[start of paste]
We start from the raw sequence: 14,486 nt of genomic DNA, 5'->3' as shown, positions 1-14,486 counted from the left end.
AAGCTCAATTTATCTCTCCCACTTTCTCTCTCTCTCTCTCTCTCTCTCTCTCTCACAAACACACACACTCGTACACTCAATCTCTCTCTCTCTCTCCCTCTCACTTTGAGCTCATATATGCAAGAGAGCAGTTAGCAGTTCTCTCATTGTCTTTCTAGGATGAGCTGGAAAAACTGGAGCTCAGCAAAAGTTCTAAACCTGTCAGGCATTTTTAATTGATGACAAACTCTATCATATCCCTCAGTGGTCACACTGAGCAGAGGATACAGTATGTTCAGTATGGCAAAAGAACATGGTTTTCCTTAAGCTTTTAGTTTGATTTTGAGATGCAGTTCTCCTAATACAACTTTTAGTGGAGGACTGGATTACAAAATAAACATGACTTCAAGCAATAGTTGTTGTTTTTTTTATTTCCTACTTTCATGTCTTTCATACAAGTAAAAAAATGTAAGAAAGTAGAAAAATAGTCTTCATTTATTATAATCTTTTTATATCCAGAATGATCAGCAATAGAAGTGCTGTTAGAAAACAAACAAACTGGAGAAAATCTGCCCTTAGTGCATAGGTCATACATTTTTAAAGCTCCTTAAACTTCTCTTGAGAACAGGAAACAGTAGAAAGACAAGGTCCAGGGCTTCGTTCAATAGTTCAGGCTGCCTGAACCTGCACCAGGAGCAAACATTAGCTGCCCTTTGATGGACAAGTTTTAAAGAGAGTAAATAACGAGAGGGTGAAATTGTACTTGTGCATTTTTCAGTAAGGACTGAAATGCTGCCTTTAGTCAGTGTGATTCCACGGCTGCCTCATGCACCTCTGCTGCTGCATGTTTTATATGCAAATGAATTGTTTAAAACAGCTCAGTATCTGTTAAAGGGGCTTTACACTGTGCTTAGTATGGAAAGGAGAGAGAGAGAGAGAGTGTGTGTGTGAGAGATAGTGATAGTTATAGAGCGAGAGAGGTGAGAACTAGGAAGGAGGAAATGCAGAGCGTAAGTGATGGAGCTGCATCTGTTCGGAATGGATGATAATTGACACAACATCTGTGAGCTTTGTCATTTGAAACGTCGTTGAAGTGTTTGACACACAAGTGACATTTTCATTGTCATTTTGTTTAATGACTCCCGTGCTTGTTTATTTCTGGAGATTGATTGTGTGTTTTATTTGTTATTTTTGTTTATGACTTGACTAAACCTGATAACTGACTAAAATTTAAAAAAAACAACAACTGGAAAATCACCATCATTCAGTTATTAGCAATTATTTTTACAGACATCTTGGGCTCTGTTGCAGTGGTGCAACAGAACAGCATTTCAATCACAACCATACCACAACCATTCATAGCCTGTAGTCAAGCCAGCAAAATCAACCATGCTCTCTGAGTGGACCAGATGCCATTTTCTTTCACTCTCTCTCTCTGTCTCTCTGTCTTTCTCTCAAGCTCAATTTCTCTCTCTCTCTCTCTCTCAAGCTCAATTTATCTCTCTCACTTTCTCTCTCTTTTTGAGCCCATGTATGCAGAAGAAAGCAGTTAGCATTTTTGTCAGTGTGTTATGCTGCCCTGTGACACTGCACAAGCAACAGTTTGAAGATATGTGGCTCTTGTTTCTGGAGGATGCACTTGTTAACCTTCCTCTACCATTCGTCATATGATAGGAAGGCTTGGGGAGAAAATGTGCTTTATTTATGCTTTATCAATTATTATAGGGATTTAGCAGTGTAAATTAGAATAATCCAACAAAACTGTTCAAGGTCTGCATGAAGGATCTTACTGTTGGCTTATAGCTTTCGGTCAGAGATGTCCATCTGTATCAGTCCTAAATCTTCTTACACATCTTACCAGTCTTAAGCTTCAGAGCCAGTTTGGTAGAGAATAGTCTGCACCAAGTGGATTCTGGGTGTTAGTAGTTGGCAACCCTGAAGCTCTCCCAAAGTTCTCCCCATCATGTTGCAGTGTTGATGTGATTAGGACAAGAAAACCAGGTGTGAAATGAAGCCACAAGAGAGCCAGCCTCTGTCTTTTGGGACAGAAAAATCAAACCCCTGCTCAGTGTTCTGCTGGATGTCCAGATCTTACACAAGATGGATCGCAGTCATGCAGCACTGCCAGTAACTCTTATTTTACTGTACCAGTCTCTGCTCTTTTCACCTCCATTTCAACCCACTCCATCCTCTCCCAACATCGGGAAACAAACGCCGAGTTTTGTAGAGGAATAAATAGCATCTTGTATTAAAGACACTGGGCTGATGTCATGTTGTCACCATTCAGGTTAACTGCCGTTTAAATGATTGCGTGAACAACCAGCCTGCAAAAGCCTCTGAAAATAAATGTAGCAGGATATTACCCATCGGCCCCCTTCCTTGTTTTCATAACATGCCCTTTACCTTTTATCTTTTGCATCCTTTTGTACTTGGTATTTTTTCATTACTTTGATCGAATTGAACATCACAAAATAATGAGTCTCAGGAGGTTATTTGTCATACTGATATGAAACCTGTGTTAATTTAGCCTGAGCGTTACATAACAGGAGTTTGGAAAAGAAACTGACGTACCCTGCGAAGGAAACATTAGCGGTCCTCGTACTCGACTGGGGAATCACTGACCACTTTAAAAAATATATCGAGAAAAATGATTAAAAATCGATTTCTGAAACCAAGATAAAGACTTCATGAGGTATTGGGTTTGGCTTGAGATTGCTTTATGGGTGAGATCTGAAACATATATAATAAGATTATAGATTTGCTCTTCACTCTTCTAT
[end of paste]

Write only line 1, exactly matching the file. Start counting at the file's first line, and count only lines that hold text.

We start from the raw sequence: 14,486 nt of genomic DNA, 5'->3' as shown, positions 1-14,486 counted from the left end.